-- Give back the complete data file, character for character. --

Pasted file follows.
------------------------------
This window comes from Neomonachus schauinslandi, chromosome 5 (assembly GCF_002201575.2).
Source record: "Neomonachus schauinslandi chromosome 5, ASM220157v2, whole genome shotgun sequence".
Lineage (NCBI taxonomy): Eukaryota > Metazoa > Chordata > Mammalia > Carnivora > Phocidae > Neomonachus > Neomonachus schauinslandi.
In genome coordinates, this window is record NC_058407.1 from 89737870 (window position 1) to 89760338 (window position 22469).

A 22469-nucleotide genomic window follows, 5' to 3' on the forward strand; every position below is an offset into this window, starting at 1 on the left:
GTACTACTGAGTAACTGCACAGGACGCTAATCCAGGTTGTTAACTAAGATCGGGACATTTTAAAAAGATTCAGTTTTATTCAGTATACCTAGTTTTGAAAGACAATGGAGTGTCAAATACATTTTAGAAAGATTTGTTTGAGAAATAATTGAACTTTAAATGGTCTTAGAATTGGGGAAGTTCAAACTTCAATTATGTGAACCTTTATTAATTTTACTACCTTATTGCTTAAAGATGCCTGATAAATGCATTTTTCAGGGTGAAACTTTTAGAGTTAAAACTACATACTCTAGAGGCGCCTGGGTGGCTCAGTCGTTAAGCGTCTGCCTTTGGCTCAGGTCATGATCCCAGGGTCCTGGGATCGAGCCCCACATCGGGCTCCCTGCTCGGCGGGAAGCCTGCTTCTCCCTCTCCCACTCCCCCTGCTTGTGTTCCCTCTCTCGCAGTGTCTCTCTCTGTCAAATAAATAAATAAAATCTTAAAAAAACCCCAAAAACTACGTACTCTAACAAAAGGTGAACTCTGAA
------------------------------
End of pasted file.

This window comes from Neomonachus schauinslandi, chromosome 5 (assembly GCF_002201575.2).
Source record: "Neomonachus schauinslandi chromosome 5, ASM220157v2, whole genome shotgun sequence".
Lineage (NCBI taxonomy): Eukaryota > Metazoa > Chordata > Mammalia > Carnivora > Phocidae > Neomonachus > Neomonachus schauinslandi.
In genome coordinates, this window is record NC_058407.1 from 89737870 (window position 1) to 89760338 (window position 22469).

A 22469-nucleotide genomic window follows, 5' to 3' on the forward strand; every position below is an offset into this window, starting at 1 on the left:
GTACTACTGAGTAACTGCACAGGACGCTAATCCAGGTTGTTAACTAAGATCGGGACATTTTAAAAAGATTCAGTTTTATTCAGTATACCTAGTTTTGAAAGACAATGGAGTGTCAAATACATTTTAGAAAGATTTGTTTGAGAAATAATTGAACTTTAAATGGTCTTAGAATTGGGGAAGTTCAAACTTCAATTATGTGAACCTTTATTAATTTTACTACCTTATTGCTTAAAGATGCCTGATAAATGCATTTTTCAGGGTGAAACTTTTAGAGTTAAAACTACATACTCTAGAGGCGCCTGGGTGGCTCAGTCGTTAAGCGTCTGCCTTTGGCTCAGGTCATGATCCCAGGGTCCTGGGATCGAGCCCCACATCGGGCTCCCTGCTCGGCGGGAAGCCTGCTTCTCCCTCTCCCACTCCCCCTGCTTGTGTTCCCTCTCTCGCAGTGTCTCTCTCTGTCAAATAAATAAATAAAATCTTAAAAAAACCCCAAAAACTACGTACTCTAACAAAAGGTGAACTCTGAA